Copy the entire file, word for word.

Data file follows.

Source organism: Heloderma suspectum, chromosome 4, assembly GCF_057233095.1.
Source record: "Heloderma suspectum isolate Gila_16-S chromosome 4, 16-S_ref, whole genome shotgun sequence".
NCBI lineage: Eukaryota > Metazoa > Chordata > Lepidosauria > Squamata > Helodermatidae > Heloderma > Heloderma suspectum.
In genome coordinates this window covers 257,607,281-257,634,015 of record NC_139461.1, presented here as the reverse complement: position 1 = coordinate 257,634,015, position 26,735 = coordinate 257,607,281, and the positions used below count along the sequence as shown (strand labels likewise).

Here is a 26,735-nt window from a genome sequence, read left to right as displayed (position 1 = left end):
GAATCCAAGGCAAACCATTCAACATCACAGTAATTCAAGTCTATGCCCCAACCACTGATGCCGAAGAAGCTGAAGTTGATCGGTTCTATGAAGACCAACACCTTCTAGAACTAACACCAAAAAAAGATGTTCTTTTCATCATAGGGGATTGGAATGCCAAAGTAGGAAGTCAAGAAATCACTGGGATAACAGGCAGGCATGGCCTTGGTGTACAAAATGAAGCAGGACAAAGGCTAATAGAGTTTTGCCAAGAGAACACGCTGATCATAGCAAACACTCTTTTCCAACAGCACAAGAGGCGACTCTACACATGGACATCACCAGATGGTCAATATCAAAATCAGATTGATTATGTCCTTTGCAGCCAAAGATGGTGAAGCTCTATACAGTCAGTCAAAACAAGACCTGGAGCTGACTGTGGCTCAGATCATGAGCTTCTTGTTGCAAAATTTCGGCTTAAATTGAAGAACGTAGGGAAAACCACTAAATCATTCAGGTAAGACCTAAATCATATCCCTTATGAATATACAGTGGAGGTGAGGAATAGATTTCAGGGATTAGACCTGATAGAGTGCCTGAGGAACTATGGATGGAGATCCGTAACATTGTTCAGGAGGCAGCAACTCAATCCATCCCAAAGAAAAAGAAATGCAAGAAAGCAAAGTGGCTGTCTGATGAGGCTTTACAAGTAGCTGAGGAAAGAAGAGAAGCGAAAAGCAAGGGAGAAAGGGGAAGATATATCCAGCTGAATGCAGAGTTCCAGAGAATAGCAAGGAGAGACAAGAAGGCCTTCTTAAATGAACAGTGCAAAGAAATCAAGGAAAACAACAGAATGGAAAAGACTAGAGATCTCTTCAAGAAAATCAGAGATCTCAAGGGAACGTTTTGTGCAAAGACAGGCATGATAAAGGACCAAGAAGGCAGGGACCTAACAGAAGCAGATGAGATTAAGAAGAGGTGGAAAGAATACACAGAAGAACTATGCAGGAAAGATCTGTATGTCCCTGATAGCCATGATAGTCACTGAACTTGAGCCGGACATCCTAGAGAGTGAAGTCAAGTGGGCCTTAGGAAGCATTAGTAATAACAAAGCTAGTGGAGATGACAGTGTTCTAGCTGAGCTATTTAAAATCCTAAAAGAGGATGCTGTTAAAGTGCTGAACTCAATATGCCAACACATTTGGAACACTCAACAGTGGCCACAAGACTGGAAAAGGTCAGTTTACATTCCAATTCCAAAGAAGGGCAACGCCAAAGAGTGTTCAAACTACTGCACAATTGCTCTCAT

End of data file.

Source organism: Heloderma suspectum, chromosome 4, assembly GCF_057233095.1.
Source record: "Heloderma suspectum isolate Gila_16-S chromosome 4, 16-S_ref, whole genome shotgun sequence".
NCBI lineage: Eukaryota > Metazoa > Chordata > Lepidosauria > Squamata > Helodermatidae > Heloderma > Heloderma suspectum.
In genome coordinates this window covers 257,607,281-257,634,015 of record NC_139461.1, presented here as the reverse complement: position 1 = coordinate 257,634,015, position 26,735 = coordinate 257,607,281, and the positions used below count along the sequence as shown (strand labels likewise).

Here is a 26,735-nt window from a genome sequence, read left to right as displayed (position 1 = left end):
GAATCCAAGGCAAACCATTCAACATCACAGTAATTCAAGTCTATGCCCCAACCACTGATGCCGAAGAAGCTGAAGTTGATCGGTTCTATGAAGACCAACACCTTCTAGAACTAACACCAAAAAAAGATGTTCTTTTCATCATAGGGGATTGGAATGCCAAAGTAGGAAGTCAAGAAATCACTGGGATAACAGGCAGGCATGGCCTTGGTGTACAAAATGAAGCAGGACAAAGGCTAATAGAGTTTTGCCAAGAGAACACGCTGATCATAGCAAACACTCTTTTCCAACAGCACAAGAGGCGACTCTACACATGGACATCACCAGATGGTCAATATCAAAATCAGATTGATTATGTCCTTTGCAGCCAAAGATGGTGAAGCTCTATACAGTCAGTCAAAACAAGACCTGGAGCTGACTGTGGCTCAGATCATGAGCTTCTTGTTGCAAAATTTCGGCTTAAATTGAAGAACGTAGGGAAAACCACTAAATCATTCAGGTAAGACCTAAATCATATCCCTTATGAATATACAGTGGAGGTGAGGAATAGATTTCAGGGATTAGACCTGATAGAGTGCCTGAGGAACTATGGATGGAGATCCGTAACATTGTTCAGGAGGCAGCAACTCAATCCATCCCAAAGAAAAAGAAATGCAAGAAAGCAAAGTGGCTGTCTGATGAGGCTTTACAAGTAGCTGAGGAAAGAAGAGAAGCGAAAAGCAAGGGAGAAAGGGGAAGATATATCCAGCTGAATGCAGAGTTCCAGAGAATAGCAAGGAGAGACAAGAAGGCCTTCTTAAATGAACAGTGCAAAGAAATCAAGGAAAACAACAGAATGGAAAAGACTAGAGATCTCTTCAAGAAAATCAGAGATCTCAAGGGAACGTTTTGTGCAAAGACAGGCATGATAAAGGACCAAGAAGGCAGGGACCTAACAGAAGCAGATGAGATTAAGAAGAGGTGGAAAGAATACACAGAAGAACTATGCAGGAAAGATCTGTATGTCCCTGATAGCCATGATAGTCACTGAACTTGAGCCGGACATCCTAGAGAGTGAAGTCAAGTGGGCCTTAGGAAGCATTAGTAATAACAAAGCTAGTGGAGATGACAGTGTTCTAGCTGAGCTATTTAAAATCCTAAAAGAGGATGCTGTTAAAGTGCTGAACTCAATATGCCAACACATTTGGAACACTCAACAGTGGCCACAAGACTGGAAAAGGTCAGTTTACATTCCAATTCCAAAGAAGGGCAACGCCAAAGAGTGTTCAAACTACTGCACAATTGCTCTCAT